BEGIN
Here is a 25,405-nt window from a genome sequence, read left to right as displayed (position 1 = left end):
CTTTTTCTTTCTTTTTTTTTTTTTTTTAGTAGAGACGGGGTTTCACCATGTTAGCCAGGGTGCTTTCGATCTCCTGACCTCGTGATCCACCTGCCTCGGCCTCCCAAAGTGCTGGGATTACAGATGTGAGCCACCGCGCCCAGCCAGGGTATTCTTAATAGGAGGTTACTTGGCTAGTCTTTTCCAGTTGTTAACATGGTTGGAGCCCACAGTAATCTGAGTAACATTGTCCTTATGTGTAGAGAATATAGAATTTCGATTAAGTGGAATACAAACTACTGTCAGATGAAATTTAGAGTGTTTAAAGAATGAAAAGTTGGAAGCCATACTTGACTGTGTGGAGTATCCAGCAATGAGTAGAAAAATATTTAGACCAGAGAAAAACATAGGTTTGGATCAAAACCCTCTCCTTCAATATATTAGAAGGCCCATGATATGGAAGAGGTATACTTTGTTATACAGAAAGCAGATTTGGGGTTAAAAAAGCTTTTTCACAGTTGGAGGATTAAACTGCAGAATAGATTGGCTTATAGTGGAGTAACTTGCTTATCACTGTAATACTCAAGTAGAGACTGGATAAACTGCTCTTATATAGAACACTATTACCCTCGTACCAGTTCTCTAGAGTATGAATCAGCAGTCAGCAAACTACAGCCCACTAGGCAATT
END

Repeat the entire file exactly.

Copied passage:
Here is a 25,405-nt window from a genome sequence, read left to right as displayed (position 1 = left end):
CTTTTTCTTTCTTTTTTTTTTTTTTTTAGTAGAGACGGGGTTTCACCATGTTAGCCAGGGTGCTTTCGATCTCCTGACCTCGTGATCCACCTGCCTCGGCCTCCCAAAGTGCTGGGATTACAGATGTGAGCCACCGCGCCCAGCCAGGGTATTCTTAATAGGAGGTTACTTGGCTAGTCTTTTCCAGTTGTTAACATGGTTGGAGCCCACAGTAATCTGAGTAACATTGTCCTTATGTGTAGAGAATATAGAATTTCGATTAAGTGGAATACAAACTACTGTCAGATGAAATTTAGAGTGTTTAAAGAATGAAAAGTTGGAAGCCATACTTGACTGTGTGGAGTATCCAGCAATGAGTAGAAAAATATTTAGACCAGAGAAAAACATAGGTTTGGATCAAAACCCTCTCCTTCAATATATTAGAAGGCCCATGATATGGAAGAGGTATACTTTGTTATACAGAAAGCAGATTTGGGGTTAAAAAAGCTTTTTCACAGTTGGAGGATTAAACTGCAGAATAGATTGGCTTATAGTGGAGTAACTTGCTTATCACTGTAATACTCAAGTAGAGACTGGATAAACTGCTCTTATATAGAACACTATTACCCTCGTACCAGTTCTCTAGAGTATGAATCAGCAGTCAGCAAACTACAGCCCACTAGGCAATT